When it comes to discussing financial markets, investors and advisors will likely encounter industry-specific jargon. Financial professionals and financial media outlets often use terms such as “bull”, “bear” and “risk” to describe prevailing market conditions or fears. But what is a “bull” or a “bear” when used in this context? In this article, we aim to provide clarity on one of these industry-specific terms: bull markets.
Bull markets are periods—often multiple years—when equity prices generally rise in the longer term. During bull markets, equity market indexes and equity valuations generally rise.
However, it’s crucial to understand that bull markets generally don’t rise in a straight line. Equities normally encounter bumps or drops along the way, usually driven by overblown investor fears. We call some of these bull market drops “corrections”. Corrections—what we characterize as short, sentiment-driven drops of 10% to 20%—often start quickly. Because they are usually fear-driven, they can be happen at any time for any or no reason and are normally sharp and swift. When they are over, equity prices may quickly resume their upward trend, which can make trying to time bull market corrections a futile exercise.
As bull markets mature, investor sentiment—how investors feel—becomes more optimistic. While it can be difficult to gauge the emotion of a large group of investors, some examples of things we monitor are initial public offering (IPO) activity (private companies going public to raise capital), corporate earnings or profits and fund inflows and outflows (investors putting money into funds and investors pulling money out of funds). Fund inflows, for instance, can help show investor sentiment because as markets rise and optimism increases, investors become more comfortable putting their money into the market and fund inflows can increase. However, after a downturn investors fear losing money and may sell off their funds or other securities. This pessimistic outlook often causes investors to miss out on early bull market returns, potentially reducing their ability to meet their long-term financial goals.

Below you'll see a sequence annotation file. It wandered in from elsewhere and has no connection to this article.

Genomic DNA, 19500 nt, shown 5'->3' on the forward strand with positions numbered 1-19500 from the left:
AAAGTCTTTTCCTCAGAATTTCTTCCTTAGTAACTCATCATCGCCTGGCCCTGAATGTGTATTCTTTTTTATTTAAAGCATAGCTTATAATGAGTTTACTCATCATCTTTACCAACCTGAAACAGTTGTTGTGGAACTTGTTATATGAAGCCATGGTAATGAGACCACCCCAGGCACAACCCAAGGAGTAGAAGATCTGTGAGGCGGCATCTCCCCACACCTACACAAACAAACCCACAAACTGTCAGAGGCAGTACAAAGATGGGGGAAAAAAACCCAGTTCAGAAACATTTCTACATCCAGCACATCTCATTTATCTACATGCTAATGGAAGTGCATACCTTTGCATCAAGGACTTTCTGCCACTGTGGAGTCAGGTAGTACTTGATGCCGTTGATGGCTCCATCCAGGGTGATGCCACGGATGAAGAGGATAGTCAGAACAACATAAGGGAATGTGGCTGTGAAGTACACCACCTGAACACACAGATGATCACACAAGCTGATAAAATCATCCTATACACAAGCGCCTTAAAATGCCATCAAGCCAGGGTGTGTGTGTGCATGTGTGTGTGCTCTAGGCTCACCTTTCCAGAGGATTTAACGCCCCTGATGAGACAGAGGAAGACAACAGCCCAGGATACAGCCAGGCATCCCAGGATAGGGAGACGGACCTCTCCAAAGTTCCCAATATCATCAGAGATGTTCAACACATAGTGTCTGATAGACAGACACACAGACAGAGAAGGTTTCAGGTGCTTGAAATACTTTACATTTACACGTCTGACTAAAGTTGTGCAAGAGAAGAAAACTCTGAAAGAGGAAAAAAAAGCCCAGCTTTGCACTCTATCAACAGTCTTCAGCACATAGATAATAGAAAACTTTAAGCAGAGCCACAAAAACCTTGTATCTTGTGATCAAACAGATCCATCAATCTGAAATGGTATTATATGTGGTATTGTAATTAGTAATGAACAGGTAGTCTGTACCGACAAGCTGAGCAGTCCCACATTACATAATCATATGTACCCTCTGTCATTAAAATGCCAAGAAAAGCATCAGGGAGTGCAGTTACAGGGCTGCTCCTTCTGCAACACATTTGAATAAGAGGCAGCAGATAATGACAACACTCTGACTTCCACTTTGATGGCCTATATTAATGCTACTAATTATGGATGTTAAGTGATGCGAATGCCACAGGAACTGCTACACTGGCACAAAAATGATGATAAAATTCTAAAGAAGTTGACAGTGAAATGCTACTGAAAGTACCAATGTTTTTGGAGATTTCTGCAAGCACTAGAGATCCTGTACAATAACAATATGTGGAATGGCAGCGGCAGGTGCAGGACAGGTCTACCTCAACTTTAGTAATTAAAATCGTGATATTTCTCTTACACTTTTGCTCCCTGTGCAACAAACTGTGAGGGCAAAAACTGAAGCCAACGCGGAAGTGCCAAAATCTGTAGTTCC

When you look at historical charts, it may appear easy to stay invested during a bull market from bottom to top. Investors are often unaware of the potentially counter-intuitive or contrarian nature of investor sentiment. Sir John Templeton, well-known investor, fund manager and philanthropist, described investor sentiment and its relation to the market cycle, saying, “Bull markets are born on pessimism, grow on skepticism, mature on optimism and die on euphoria.”